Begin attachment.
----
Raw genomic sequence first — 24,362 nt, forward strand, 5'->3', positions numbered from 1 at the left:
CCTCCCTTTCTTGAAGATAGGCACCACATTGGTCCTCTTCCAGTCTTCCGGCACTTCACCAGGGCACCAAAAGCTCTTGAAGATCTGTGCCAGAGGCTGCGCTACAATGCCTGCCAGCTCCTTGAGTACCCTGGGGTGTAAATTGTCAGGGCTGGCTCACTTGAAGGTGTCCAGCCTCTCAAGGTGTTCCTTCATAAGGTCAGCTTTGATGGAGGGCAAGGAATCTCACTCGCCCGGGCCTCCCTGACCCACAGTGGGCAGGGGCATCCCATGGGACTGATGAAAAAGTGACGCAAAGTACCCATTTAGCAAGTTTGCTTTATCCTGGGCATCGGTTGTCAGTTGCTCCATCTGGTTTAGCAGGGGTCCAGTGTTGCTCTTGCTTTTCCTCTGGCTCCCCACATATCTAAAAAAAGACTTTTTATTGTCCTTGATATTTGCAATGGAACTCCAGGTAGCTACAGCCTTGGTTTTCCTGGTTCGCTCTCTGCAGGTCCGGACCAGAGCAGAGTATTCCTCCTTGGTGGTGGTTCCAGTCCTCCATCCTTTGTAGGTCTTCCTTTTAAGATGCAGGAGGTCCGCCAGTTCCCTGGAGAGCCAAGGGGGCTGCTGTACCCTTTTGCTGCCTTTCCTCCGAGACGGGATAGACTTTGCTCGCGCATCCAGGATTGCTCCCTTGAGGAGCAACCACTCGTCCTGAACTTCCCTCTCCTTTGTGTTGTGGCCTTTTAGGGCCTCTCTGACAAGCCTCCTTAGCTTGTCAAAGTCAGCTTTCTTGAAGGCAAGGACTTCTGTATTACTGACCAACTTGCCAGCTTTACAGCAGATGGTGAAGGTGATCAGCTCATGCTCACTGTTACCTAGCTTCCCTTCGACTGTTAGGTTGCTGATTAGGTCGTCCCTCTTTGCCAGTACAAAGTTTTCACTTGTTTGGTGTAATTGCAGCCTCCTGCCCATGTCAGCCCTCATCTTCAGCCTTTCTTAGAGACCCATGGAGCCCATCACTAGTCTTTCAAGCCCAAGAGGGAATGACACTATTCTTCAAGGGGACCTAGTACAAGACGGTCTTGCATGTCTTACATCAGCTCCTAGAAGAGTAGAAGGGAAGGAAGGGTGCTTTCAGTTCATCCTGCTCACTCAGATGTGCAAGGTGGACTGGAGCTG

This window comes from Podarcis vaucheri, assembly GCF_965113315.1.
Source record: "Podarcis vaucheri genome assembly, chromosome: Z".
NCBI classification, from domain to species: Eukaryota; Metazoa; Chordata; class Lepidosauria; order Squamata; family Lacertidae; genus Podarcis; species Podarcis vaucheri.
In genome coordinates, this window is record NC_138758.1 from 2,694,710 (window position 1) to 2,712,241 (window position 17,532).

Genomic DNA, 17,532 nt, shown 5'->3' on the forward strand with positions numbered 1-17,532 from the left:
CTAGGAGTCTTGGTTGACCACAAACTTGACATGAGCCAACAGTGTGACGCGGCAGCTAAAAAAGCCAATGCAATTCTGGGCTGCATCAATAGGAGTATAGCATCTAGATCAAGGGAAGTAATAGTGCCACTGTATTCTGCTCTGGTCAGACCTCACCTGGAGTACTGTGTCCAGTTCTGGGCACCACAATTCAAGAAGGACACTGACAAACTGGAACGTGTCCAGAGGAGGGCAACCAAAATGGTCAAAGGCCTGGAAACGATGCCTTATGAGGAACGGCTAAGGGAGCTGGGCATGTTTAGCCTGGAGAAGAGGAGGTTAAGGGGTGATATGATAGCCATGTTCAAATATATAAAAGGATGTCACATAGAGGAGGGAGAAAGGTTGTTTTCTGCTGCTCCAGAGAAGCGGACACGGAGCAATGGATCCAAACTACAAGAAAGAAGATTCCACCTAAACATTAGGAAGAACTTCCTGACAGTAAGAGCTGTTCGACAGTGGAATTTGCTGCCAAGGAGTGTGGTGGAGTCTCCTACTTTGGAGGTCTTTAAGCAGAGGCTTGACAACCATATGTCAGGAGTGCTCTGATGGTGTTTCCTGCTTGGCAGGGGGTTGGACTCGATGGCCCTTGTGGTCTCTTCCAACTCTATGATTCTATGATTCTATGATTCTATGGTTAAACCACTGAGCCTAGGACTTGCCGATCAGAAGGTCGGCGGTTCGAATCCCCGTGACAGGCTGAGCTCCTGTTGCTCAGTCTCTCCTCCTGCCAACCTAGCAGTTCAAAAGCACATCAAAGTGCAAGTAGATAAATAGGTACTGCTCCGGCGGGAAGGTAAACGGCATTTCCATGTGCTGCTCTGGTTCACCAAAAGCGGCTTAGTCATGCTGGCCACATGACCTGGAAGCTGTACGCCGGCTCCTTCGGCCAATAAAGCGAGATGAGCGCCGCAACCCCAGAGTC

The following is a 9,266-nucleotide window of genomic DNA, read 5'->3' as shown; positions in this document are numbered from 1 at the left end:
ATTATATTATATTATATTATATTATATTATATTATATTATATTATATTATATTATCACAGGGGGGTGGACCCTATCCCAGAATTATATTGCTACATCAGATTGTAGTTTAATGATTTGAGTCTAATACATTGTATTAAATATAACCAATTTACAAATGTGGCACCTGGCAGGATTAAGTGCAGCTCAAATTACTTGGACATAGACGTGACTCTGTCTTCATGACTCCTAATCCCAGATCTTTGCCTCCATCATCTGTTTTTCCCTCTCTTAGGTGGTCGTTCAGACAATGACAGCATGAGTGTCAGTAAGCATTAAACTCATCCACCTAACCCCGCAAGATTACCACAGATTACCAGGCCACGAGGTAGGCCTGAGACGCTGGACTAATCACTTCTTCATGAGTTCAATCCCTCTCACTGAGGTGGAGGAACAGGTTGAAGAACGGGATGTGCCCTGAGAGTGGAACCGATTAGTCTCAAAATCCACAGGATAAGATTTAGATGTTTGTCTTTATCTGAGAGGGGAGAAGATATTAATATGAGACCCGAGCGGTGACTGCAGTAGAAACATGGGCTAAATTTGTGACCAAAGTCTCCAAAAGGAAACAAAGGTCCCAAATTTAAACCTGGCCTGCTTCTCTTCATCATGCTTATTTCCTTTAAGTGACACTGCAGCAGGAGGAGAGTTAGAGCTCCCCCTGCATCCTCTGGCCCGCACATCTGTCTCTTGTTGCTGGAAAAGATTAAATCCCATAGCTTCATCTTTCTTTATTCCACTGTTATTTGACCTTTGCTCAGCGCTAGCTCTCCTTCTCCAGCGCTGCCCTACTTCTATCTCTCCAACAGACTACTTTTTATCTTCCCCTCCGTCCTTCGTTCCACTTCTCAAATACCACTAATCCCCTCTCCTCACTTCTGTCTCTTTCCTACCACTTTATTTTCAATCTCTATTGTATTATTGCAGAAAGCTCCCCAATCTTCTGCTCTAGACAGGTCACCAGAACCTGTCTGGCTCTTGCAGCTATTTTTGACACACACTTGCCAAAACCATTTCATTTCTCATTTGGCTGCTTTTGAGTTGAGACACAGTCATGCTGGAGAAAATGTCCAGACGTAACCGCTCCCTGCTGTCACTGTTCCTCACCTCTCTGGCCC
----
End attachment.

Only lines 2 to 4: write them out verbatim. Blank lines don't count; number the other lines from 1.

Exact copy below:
CCTCCCTTTCTTGAAGATAGGCACCACATTGGTCCTCTTCCAGTCTTCCGGCACTTCACCAGGGCACCAAAAGCTCTTGAAGATCTGTGCCAGAGGCTGCGCTACAATGCCTGCCAGCTCCTTGAGTACCCTGGGGTGTAAATTGTCAGGGCTGGCTCACTTGAAGGTGTCCAGCCTCTCAAGGTGTTCCTTCATAAGGTCAGCTTTGATGGAGGGCAAGGAATCTCACTCGCCCGGGCCTCCCTGACCCACAGTGGGCAGGGGCATCCCATGGGACTGATGAAAAAGTGACGCAAAGTACCCATTTAGCAAGTTTGCTTTATCCTGGGCATCGGTTGTCAGTTGCTCCATCTGGTTTAGCAGGGGTCCAGTGTTGCTCTTGCTTTTCCTCTGGCTCCCCACATATCTAAAAAAAGACTTTTTATTGTCCTTGATATTTGCAATGGAACTCCAGGTAGCTACAGCCTTGGTTTTCCTGGTTCGCTCTCTGCAGGTCCGGACCAGAGCAGAGTATTCCTCCTTGGTGGTGGTTCCAGTCCTCCATCCTTTGTAGGTCTTCCTTTTAAGATGCAGGAGGTCCGCCAGTTCCCTGGAGAGCCAAGGGGGCTGCTGTACCCTTTTGCTGCCTTTCCTCCGAGACGGGATAGACTTTGCTCGCGCATCCAGGATTGCTCCCTTGAGGAGCAACCACTCGTCCTGAACTTCCCTCTCCTTTGTGTTGTGGCCTTTTAGGGCCTCTCTGACAAGCCTCCTTAGCTTGTCAAAGTCAGCTTTCTTGAAGGCAAGGACTTCTGTATTACTGACCAACTTGCCAGCTTTACAGCAGATGGTGAAGGTGATCAGCTCATGCTCACTGTTACCTAGCTTCCCTTCGACTGTTAGGTTGCTGATTAGGTCGTCCCTCTTTGCCAGTACAAAGTTTTCACTTGTTTGGTGTAATTGCAGCCTCCTGCCCATGTCAGCCCTCATCTTCAGCCTTTCTTAGAGACCCATGGAGCCCATCACTAGTCTTTCAAGCCCAAGAGGGAATGACACTATTCTTCAAGGGGACCTAGTACAAGACGGTCTTGCATGTCTTACATCAGCTCCTAGAAGAGTAGAAGGGAAGGAAGGGTGCTTTCAGTTCATCCTGCTCACTCAGATGTGCAAGGTGGACTGGAGCTG

This window comes from Podarcis vaucheri, assembly GCF_965113315.1.
Source record: "Podarcis vaucheri genome assembly, chromosome: Z".